Lambert provides a solution as long as the transfer angle is not 0, 180 or 180-multiple degrees. Why is that?


An integral multiple of 180° means that the initial point $r_1$, the central point, and the target point $r_2$ all lie on the same line. This in turn means the cross product between the displacement vector from the central point to the initial point and from the central point to the final point is zero. Note that except for these special cases, the cross product point between these two vectors indicates the orbital plane of the transfer orbit. But in the special case where the cross product is zero, the orbital plane of the transfer orbit is undefined.

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  • $\begingroup$ @OscarLanzi - I rolled back your edit as it does not make sense. You can try again if you do not think my answer makes sense, but please do not make an exact repeat of your previous edit. $\endgroup$ – David Hammen May 13 at 15:22
  • $\begingroup$ I wanted to communicate the geometric interpretation (the singularity comes because the points are collinear) rather than just rely on the vector product. Now, having seen my attempt rejected, I need to know how this can be done in a manner acceptable to you. $\endgroup$ – Oscar Lanzi May 13 at 15:38
  • $\begingroup$ @OscarLanzi I'm not even sure what it is you don't understand; your edit didn't make sense, and David already pointed out the geometrical interpretation -- the 3 points are all on the same line, and the orbital plane is thus undefined. $\endgroup$ – Yakk May 13 at 20:09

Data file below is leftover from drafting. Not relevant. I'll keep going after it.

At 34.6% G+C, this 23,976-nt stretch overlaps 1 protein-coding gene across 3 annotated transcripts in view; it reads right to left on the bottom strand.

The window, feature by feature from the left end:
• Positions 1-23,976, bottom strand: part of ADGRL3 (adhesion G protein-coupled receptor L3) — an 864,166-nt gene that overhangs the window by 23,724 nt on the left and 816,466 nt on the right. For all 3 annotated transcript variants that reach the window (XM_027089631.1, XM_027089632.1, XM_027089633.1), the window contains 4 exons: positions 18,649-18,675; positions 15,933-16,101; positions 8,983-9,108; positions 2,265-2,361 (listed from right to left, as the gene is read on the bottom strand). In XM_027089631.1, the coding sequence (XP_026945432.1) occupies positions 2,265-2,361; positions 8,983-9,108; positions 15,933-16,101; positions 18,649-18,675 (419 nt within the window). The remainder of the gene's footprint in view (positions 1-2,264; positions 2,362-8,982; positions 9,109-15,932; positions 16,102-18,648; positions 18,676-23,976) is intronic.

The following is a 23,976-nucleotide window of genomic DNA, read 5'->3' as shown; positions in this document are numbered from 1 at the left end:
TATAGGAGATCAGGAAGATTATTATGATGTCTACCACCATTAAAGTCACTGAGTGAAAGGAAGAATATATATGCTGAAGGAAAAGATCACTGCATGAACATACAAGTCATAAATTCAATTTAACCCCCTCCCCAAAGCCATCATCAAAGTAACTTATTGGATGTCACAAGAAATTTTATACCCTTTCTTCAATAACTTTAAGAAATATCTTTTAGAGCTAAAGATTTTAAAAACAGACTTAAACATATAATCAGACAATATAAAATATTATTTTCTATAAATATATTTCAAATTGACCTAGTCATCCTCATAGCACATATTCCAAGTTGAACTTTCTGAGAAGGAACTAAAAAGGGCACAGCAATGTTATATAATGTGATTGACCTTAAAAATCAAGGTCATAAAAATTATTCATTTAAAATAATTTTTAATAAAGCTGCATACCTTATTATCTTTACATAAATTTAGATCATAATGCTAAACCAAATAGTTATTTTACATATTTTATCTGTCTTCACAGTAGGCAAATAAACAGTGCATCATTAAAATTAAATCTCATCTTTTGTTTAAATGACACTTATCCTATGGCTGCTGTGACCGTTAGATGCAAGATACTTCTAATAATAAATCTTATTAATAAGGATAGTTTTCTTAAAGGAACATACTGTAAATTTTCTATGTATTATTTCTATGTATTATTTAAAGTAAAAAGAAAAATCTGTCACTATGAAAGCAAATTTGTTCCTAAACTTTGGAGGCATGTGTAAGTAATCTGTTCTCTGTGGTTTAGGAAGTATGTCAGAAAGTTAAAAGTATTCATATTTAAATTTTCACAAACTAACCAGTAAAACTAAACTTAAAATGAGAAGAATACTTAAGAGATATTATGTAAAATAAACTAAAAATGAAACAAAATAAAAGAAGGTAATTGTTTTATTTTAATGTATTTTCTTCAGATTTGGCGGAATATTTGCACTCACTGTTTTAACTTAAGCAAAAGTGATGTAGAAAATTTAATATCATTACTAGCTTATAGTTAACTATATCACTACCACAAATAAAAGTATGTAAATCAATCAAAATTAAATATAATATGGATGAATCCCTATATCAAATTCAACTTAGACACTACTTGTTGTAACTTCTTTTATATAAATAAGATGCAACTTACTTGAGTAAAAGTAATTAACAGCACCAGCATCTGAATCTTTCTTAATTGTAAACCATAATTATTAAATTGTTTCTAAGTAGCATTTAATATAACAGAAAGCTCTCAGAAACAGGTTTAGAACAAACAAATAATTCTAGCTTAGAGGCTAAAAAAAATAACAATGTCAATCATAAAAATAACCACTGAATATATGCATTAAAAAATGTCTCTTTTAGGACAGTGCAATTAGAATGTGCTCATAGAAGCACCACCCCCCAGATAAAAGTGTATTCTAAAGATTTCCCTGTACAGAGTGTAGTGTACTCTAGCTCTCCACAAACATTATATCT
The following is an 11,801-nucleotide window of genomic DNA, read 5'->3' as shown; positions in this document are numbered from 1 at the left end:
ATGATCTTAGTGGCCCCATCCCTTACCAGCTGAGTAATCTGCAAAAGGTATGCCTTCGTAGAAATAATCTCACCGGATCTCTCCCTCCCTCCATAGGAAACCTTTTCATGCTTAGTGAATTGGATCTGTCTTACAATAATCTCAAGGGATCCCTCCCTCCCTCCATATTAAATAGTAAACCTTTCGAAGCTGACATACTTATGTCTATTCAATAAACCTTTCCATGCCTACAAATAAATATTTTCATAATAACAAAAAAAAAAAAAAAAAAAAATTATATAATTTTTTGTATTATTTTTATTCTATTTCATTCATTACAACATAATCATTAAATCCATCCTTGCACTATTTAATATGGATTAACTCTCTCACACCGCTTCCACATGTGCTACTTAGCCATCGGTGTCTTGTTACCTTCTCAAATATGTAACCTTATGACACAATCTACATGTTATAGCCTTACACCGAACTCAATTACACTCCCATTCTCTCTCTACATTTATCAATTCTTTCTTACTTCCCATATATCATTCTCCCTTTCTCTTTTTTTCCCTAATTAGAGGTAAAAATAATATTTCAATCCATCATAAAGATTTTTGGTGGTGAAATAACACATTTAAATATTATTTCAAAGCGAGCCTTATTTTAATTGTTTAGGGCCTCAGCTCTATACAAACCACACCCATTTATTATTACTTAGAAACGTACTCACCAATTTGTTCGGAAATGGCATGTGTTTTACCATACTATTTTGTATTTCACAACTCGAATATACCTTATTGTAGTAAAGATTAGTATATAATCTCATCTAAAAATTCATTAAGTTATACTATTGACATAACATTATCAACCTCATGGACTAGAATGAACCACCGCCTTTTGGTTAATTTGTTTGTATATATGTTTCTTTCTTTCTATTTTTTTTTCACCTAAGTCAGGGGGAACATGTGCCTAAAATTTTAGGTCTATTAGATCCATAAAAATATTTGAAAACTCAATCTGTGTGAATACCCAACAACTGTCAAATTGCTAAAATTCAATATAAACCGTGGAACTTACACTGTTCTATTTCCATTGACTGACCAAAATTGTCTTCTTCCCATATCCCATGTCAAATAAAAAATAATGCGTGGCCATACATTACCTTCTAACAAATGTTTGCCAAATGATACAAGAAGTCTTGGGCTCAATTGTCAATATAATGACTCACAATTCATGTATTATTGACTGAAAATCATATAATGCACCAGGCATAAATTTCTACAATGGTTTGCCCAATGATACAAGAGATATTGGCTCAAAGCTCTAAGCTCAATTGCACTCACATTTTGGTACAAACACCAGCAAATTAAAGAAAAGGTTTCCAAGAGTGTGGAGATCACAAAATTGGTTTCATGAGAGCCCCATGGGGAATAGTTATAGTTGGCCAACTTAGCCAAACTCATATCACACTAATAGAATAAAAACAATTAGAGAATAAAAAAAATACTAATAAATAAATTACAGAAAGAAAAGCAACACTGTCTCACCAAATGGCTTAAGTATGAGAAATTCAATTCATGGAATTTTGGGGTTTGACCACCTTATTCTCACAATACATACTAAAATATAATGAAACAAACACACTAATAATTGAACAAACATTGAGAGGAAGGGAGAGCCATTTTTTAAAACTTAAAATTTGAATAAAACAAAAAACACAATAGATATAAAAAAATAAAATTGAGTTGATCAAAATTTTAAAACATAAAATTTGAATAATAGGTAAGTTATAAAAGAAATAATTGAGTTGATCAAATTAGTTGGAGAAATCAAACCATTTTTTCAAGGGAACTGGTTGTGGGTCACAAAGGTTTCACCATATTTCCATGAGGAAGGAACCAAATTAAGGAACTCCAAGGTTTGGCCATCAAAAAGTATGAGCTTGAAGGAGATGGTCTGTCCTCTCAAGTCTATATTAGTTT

• $\begingroup$ I was always told to repeat things so people are sure to understand. Hence my attempt at addition. I guess that was a wrong lesson <shrug>. $\endgroup$ – Oscar Lanzi May 13 at 20:27
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    $\begingroup$ Guys can you please recognize that I do not yet really know what was wrong? Offer some way that my original intent, emphasizing that the singularity comes from the points lying in a straight line, could have been better presented. Failing such constructive criticism please accept my admission that I failed and lay off. $\endgroup$ – Oscar Lanzi May 14 at 1:52

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